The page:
Petrol Marketers in Nigeria Demand End to NNPC’s Supply Monopoly Amid Subsidy Concerns – Petrol marketers in Nigeria have raised concerns over the monopoly in the petrol supply, highlighting that the Nigerian National Petroleum Company Limited (NNPC) should not be the sole importer of petrol into the country. This monopoly, they argue, is not only unsustainable but also inefficient, hampering the growth and competitiveness of the market.
Monopoly Concerns: During the annual conference of the Association of Energy Correspondents of Nigeria held in Lagos, Tunji Oyebanji, the CEO of 11 Plc and former chairman of the Major Oil Marketers Association of Nigeria (MOMAN), expressed his discontent with NNPC’s exclusive control over petrol importation. “The monopoly of a single supplier in the country needs to be dismantled because it’s inefficient and not sustainable,” he stated emphatically.
Oyebanji urged for the elimination of the supply bottleneck and called for the inclusion of other players in the importation business to foster competition and efficiency. He emphasized the importance of reassessing the logistics chain and enhancing facilities that can handle larger vessels, thereby optimizing the importation process.
Subsidy Issues: The concerns arise in the wake of subsidy reintroduction following the government’s intervention. Despite the removal of petrol subsidy announced by President Bola Tinubu, which led to a significant hike in petrol prices, the government’s decision to cap pump prices has inadvertently reintroduced subsidies. This price control has deterred private marketers from participating in petrol importation, despite the devaluation of the naira expected to incentivize their involvement.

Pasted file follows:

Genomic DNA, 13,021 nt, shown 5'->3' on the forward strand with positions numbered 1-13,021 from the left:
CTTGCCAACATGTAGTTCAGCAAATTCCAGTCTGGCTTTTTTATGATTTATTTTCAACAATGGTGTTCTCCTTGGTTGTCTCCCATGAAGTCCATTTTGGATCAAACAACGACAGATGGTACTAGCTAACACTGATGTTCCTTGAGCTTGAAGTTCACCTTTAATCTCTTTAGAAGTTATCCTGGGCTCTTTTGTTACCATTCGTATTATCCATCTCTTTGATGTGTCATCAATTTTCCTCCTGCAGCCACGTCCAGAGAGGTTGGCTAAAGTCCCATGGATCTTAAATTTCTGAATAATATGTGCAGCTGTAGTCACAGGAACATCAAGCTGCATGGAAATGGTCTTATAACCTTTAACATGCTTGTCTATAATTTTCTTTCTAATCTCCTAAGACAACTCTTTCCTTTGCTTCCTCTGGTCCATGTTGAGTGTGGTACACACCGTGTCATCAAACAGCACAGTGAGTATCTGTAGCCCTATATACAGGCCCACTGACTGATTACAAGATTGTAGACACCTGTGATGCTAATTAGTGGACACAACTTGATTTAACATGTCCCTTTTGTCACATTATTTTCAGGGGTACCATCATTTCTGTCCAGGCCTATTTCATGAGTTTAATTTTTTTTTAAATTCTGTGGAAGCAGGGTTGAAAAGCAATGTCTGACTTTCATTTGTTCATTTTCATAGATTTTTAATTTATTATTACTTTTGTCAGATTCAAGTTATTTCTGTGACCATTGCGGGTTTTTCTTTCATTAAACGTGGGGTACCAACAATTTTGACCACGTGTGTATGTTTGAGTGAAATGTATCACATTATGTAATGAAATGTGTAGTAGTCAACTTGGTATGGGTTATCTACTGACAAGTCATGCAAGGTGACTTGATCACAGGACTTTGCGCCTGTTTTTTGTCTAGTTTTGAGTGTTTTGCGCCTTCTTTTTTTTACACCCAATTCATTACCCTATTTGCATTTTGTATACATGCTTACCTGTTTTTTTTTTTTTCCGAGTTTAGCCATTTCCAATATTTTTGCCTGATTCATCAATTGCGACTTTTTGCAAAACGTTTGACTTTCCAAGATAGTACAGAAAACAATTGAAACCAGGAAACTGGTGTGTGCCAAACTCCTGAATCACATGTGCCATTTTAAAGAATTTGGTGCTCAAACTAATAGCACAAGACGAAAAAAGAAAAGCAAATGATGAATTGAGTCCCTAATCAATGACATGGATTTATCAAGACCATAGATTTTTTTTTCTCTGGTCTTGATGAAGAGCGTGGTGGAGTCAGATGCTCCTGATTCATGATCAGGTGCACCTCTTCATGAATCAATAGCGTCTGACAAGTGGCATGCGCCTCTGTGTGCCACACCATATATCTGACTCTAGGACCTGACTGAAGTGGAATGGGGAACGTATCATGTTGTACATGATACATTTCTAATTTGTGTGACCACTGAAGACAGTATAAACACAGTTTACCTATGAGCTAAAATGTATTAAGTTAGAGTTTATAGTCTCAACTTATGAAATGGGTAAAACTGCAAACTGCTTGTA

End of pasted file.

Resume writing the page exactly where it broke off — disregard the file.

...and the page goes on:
Clement Isong, Executive Secretary of MOMAN, acknowledged the existence of subsidies in some areas, insisting that such interventions should be transparent and temporary. He advocated for price adjustments and investments in infrastructure and operations to reduce costs and enhance market competitiveness. According to Isong, these measures are crucial for the economic stability of Nigeria, considering the rising global oil prices.
Petrol marketers are calling for an end to the NNPC’s monopoly in petrol supply and importation, emphasizing the need for a competitive, efficient, and transparent market. With the Petroleum Industry Act (PIA) stipulating that market forces should determine petroleum prices, industry players urge regulators and the government to adhere to these provisions to foster a stable and thriving petroleum sector in Nigeria.
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